The constant presence of soldiers and the growing use of American UAVs over the last few years has disrupted life for the tribes and been nothing but trouble. Traditionally the tribal leaders controlled the rural tribal territories. Police, soldiers or government officials entered only with permission. Forcing your way in meant you were suddenly at war with several thousand armed, angry and unpredictable tribesmen who had, as far as they were concerned, a license to kill interlopers. For a long time this gave AQAP men lots of protection, but then came the UAVs and more aggressive police and soldiers. As a result AQAP has had far more defeats than victories lately. Worse, the growing number of foreign AQAP members are often insensitive to tribal customs and dangerous to be around (because of the threat of army or UAV attack.) While the April offensive changed the attitudes of tribal leaders towards AQAP, the Islamic terrorist recruiters still find many young tribesmen willing to help. Unemployment and generally poor economic conditions leave many young Yemeni men with few viable choices. They can emigrate, but that costs money. Joining AQAP provides one of the few paying jobs around and the death benefits include guaranteed entry into paradise.
In the last week fighting with the rebellious Shia tribes up north has left over a hundred dead. Nearly a third of those casualties occurred in the last two days. The Shia gunmen are again trying to advance on the capital. That’s because the Shia tribes have been successful against the pro-government Sunni tribes up north and are again free to advance on the capital. The Shia accuse the northern Sunni tribes of supporting Islamic radical preachers and teachers that back the use of violence against Shia “heretics.” The Shia tribes are also hostile to the proposed new federal form of government because they believe this would mean a smaller cut of government income for the Shia. The Sunni tribes in the west have also cut off the electricity supply of the capital and the Shia tribes have made most of the roads into the city dangerous to use. This has caused shortages of fuel and food inside the city. Some army patrols on the outskirts of the capital have been attacked by Shia gunmen.
The country has a lot of problems but one of the biggest ones, that few locals want to talk about, is a culture of entitlement that makes it impossible to keep everyone peaceful and content. There is a sense of entitlement that has too many Yemenis feeling that they are not getting what they deserve. Since nearly all adult males in Yemen own a gun it doesn’t take much for a bunch of disgruntled and heavily armed men to take action to rectify the injustice they believe they are suffering. President Saleh was a genius at exploiting this culture of entitlement but eventually too many Yemenis saw themselves coming out at the wrong end of these deals and turned against Saleh. President Hadi watched Saleh in action and thought he could operate the same way. He has since found that he has not got the same skills as Saleh.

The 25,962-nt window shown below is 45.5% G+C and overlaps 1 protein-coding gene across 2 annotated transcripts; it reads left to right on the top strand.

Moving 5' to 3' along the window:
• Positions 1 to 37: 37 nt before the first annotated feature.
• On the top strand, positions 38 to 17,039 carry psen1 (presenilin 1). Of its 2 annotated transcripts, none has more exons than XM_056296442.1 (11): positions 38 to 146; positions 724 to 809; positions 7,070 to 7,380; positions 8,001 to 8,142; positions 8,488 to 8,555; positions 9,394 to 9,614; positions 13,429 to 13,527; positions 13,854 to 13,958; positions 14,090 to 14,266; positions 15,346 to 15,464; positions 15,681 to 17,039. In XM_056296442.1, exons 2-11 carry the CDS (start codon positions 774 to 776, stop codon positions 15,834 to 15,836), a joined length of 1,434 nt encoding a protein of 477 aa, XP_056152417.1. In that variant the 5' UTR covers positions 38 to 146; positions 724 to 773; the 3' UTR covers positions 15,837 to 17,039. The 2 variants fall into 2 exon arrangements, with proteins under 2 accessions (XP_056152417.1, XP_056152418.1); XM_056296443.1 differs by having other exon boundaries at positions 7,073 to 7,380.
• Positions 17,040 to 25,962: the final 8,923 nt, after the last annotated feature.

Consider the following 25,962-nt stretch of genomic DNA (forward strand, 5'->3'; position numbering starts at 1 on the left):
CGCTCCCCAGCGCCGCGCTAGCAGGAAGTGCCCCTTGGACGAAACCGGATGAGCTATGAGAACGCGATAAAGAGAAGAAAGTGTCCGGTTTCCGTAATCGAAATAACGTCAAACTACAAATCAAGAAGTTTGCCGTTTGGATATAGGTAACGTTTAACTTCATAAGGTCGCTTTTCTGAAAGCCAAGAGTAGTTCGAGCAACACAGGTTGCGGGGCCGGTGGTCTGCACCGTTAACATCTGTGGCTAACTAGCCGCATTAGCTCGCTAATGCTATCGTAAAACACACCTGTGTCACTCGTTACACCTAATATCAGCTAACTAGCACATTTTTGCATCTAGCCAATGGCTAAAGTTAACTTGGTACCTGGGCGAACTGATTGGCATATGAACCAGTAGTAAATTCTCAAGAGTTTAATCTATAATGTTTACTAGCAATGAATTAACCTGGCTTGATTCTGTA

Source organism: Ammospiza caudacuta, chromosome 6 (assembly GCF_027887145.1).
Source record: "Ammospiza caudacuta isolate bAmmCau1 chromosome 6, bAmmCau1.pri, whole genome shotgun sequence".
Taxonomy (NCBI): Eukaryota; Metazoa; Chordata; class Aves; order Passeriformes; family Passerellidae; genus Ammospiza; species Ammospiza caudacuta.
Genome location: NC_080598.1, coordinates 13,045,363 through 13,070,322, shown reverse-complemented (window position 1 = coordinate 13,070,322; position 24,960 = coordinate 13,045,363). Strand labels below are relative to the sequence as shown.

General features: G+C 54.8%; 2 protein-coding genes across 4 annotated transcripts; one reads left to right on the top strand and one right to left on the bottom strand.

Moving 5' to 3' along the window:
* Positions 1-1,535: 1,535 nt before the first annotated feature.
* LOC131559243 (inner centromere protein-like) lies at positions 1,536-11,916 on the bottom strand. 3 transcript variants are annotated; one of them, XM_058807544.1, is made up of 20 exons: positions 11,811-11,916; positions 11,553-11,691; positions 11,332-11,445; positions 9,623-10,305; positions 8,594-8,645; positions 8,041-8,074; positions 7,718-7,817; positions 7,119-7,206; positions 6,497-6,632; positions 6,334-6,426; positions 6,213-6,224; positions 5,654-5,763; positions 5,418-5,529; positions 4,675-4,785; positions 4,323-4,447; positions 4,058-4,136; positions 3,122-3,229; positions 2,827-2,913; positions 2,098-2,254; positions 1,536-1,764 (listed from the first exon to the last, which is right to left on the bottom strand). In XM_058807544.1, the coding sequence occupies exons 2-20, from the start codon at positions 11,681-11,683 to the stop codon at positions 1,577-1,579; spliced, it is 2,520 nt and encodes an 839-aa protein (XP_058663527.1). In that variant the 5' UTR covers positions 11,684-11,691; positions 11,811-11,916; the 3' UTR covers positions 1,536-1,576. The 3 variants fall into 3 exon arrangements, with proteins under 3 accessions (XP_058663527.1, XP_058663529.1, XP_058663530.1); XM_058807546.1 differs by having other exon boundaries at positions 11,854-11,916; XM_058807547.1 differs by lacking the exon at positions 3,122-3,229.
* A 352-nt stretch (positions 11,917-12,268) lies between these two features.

Another problem with the culture of entitlement is the difficulties foreign aid efforts encounter. Not only do greedy and armed tribesmen make it difficult and expensive to deliver aid, but occasionally some dissatisfied tribesmen will kidnap an aid worker to get what they feel entitled to. These kidnappers know they can depend on fellow tribesmen to protect them from any government retaliation. About half the Yemeni population is dependent on one form of foreign aid or another and the disruptions to aid flow caused by entitled tribesmen makes life miserable for all concerned. Most of the aid dependence can be traced to overpopulation and the weak economy (which is also crippled by corruption). But the constant actions by entitled and angry armed tribesmen also forces a lot of people to flee their homes when there is large scale fighting, as happened recently in the south (because of AQAP) and the north (the rebellious and aggrieved Shia tribes).
June 21, 2014: The air force carried out at least eight attacks on Shia tribesmen advancing on the capital. Some of those Shia tribesmen are only 15 kilometers north of the city.
In the capital AQAP hit men killed an army general.
Al Qaeda websites displayed an official al Qaeda denial that most of the AQAP fighters in Yemen were foreigners. Back in April the government made much of the fact that a third of the recently killed AQAP were foreigners.
Fear of foreigners is often a major reason why some Moslems embrace Islamic terrorism in the first place. But increasingly it’s not just the presence of foreign soldiers that inspires Islamic terrorists to kill, but the presence of foreign Islamic terrorists who are seen as unwelcome rivals and worthy of death for coming to where they are not welcome. This is not a new problem but it is becoming more common. This sort of thing not only creates internal problems for Islamic terrorists but the governments that Islamic terrorists are fighting often accuse the terrorists of bringing in a lot of foreigners and pointing out that is a bad thing. Yemen recently accused the al Qaeda organization in Yemen of being 70 percent foreigners. Al Qaeda denies the 70 percent figure but not that they have a lot of foreigners in countries where they operate.